Rev. Dr. Scott Herr


Please read: Jeremiah 33:14-16 and Luke 1:5-25

We begin this first Sunday of Advent with a strange text, especially after all of the royal pomp and ceremony of last week’s Christ the King Sunday… I love the story of Zechariah and Elizabeth because it is a poignant story, a story of longing and lament, and this is the way the church always begins Advent. Wearing purple, lighting candles, and singing songs that have a beautiful melancholy is a way of remembering that we are a people who lament the brokenness of our lives and world. We are a people longing for the Kingdom of God to come near.

Luke writes that Zechariah is a priest belonging to the order of Abijah, and Elizabeth was a descendant of Aaron. That means that they are first class religious Jews. They have qualifications and they have character. Both Zechariah and Elizabeth were both “righteous before God, living blamelessly according to all the commandments and regulations of the Lord.” So far so good...

“But,” Luke writes, “they had no children, because Elizabeth was barren, and both were getting on in years….” That little but changes everything. For a first century Jew, to be barren implied that God was not pleased with you, that your marriage is not fruitful, and no matter what people said in public, there inevitably would be private concerns about why there were no children. Indeed, Elizabeth talks about the “disgrace I have endured among my people.” Perhaps that’s why Luke goes to such trouble to clarify that they were “living blamelessly according to all the commandments and regulations of the Lord.”

Zechariah was taking his turn serving as the priest in the temple, but it’s significant that it was by lots that he was chosen to offer incense as a prayer offering in the temple. His peers may have looked down upon him, but being chosen by lot was a way of experiencing God’s mystical choice, that somehow this childless old man was the one to offer the prayers while the whole assembly of the people prayed outside. In the silence of the temple, God spoke to Zechariah…

The altar of incense was just in front of the curtain before the holy of Holies, that most sacred space in the temple where the very presence of the Lord was thought to dwell. Keeping the incense burning was a symbol of the constant prayers being lifted up by the people, a pleasing and fragrant offering to the Lord. I can’t imagine what could have gone through Zechariah’s mind as he stood alone in the Temple… “Lord, I know you hear the prayers of your people. I know that you can do mighty and great things as you have done of old… Do great things for your people today. Forgive. Heal. Redeem and restore…”

He would have given up long ago on his prayer for Elizabeth to receive a child. That was a request whose appropriate time had long since past… And so it is a double disorientation when the angel Gabriel comes and announces that Elizabeth is “with child.” Gabriel’s name means God’s strength, and he helped Daniel to interpret dreams and according to Muslim tradition dictated the Koran to the prophet Mohammed… He also will speak to Mary later in a dream… Well, confronted with Gabriel’s presence, the old priest is “terrified.” He’s thinking, “No! This can’t be happening…!” To which the angel gives Zechariah the game plan… But the priest is skeptical, as we religious types are known to be at times (“How will I know that this is so?” long hand for “Are you kidding me? Prove it!”), and Gabriel gets a little cranky. Because Zechariah dared to ask for a sign, something to give some assurance that this wasn’t some crazy incense induced hallucination, Gabriel causes Zechariah to hold his tongue until the baby comes…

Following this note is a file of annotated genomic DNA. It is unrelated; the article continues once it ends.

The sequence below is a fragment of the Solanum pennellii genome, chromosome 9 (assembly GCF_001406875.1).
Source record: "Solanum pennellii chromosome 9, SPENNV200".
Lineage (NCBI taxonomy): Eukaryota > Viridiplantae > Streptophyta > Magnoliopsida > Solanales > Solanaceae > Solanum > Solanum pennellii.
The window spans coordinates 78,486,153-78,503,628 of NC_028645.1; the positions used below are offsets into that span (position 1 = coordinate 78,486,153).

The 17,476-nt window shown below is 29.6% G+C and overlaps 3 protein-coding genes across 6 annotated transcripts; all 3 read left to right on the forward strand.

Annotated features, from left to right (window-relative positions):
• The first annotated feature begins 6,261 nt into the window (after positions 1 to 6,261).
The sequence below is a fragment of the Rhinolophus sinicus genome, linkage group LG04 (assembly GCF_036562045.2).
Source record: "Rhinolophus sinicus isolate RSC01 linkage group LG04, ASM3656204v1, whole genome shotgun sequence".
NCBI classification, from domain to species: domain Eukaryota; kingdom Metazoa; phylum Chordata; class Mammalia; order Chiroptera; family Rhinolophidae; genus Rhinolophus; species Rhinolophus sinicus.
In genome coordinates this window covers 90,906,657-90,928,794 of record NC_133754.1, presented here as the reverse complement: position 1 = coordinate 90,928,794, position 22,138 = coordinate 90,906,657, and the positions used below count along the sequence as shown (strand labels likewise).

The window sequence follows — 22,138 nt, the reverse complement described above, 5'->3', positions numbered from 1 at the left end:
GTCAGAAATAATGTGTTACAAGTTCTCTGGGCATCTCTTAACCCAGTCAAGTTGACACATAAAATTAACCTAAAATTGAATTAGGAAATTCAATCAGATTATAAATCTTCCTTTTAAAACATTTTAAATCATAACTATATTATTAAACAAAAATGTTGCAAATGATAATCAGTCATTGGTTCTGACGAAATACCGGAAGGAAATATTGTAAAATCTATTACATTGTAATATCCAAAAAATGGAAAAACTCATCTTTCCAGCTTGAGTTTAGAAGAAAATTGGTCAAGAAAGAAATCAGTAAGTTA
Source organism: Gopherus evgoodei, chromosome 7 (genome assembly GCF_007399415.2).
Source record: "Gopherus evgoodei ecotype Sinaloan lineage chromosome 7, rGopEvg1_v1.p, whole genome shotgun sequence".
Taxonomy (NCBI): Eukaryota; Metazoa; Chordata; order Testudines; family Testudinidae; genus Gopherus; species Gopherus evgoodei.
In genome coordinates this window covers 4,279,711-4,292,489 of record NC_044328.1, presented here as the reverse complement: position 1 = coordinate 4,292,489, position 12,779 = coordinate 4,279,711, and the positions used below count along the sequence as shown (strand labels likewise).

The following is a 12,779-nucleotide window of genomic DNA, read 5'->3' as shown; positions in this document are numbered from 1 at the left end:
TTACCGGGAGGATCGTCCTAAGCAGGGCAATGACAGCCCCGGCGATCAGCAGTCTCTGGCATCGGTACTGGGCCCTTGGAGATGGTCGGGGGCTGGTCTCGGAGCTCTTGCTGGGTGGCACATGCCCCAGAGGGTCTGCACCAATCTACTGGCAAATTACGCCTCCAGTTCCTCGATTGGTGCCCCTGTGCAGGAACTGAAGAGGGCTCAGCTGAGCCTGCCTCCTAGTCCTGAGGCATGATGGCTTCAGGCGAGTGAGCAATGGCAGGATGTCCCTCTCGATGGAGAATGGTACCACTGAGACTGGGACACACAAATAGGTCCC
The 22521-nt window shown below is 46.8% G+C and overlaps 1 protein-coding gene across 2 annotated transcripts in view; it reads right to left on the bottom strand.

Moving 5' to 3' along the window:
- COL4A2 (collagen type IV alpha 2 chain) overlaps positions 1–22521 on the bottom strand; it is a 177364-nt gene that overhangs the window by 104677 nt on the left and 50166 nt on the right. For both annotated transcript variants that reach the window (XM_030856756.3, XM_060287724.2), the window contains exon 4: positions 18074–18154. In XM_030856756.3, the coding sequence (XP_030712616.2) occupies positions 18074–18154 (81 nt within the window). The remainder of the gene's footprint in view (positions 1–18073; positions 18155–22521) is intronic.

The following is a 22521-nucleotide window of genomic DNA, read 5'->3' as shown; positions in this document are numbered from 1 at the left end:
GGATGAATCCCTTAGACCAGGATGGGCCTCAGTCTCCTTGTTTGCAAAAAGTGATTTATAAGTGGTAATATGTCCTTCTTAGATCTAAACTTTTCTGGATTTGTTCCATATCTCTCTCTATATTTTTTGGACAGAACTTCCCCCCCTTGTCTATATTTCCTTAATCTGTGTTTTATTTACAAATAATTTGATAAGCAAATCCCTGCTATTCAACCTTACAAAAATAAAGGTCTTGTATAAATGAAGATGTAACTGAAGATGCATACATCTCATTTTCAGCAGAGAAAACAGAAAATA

I think Zechariah was still a praying man, but he had long since abandoned hope of having a son. He was an old man, now. And Elizabeth was also “getting on in years…” I imagine that Zechariah’s prayers were for his people, and the nation of Israel that was now occupied by the Romans. They were an oppressed people, heavily taxed by the Emperor and a new census was in the works to extract even more from this unruly people… I have a picture in my office of a Hassidic Jew praying at the wailing wall. I love it because it reminds me that the Jews are still longing for the Messiah to come. The picture reminds me of Zechariah, because I’m sure that he was praying for the Messiah to come, to usher in the Kingdom of God for his people…

The theme of all of the gospels, argues N.T. Wright, is that in Jesus Christ God is announcing that the Kingdom of God is at hand… And in the meantime, the prayers of the righteous and faithful people of God like Zechariah and Elizabeth are prayers of lament and longing… a crying out to God that things are not the way they are supposed to be, or at least not the way we had hoped for them to be…

It was Kathleen Norris, I believe, in her book Cloister Walk, who noticed in the worship of the Benedictine sisters where she began worshipping, that they actually read through all of the Psalms, and not just part of the Psalms. She realized that we Protestants use a strangely “sanitized version of the psalter,” often skipping the raw anger or despair that is part of so many of the psalmist’s prayers.

Walter Brueggeman talks of “Israel’s countertestimony.”[1]  Although we are called to give witness to the ways in which God has acted in history to redeem and restore, the Jews - and I believe Christians today - are called to give witness to that which God has yet to redeem and restore. Being faithful in our worship and living means confessing our personal and the world’s collective sin and brokenness… We too often shy away from the deep pain of loss and the profound longing and lament that is appropriate in the face of the suffering of our world. Too often we rush through confession in worship, forgetting, as Thomas Merton once wrote, “When God tells you of a sickness, it is because He means, at the same time, to provide a remedy!”[2]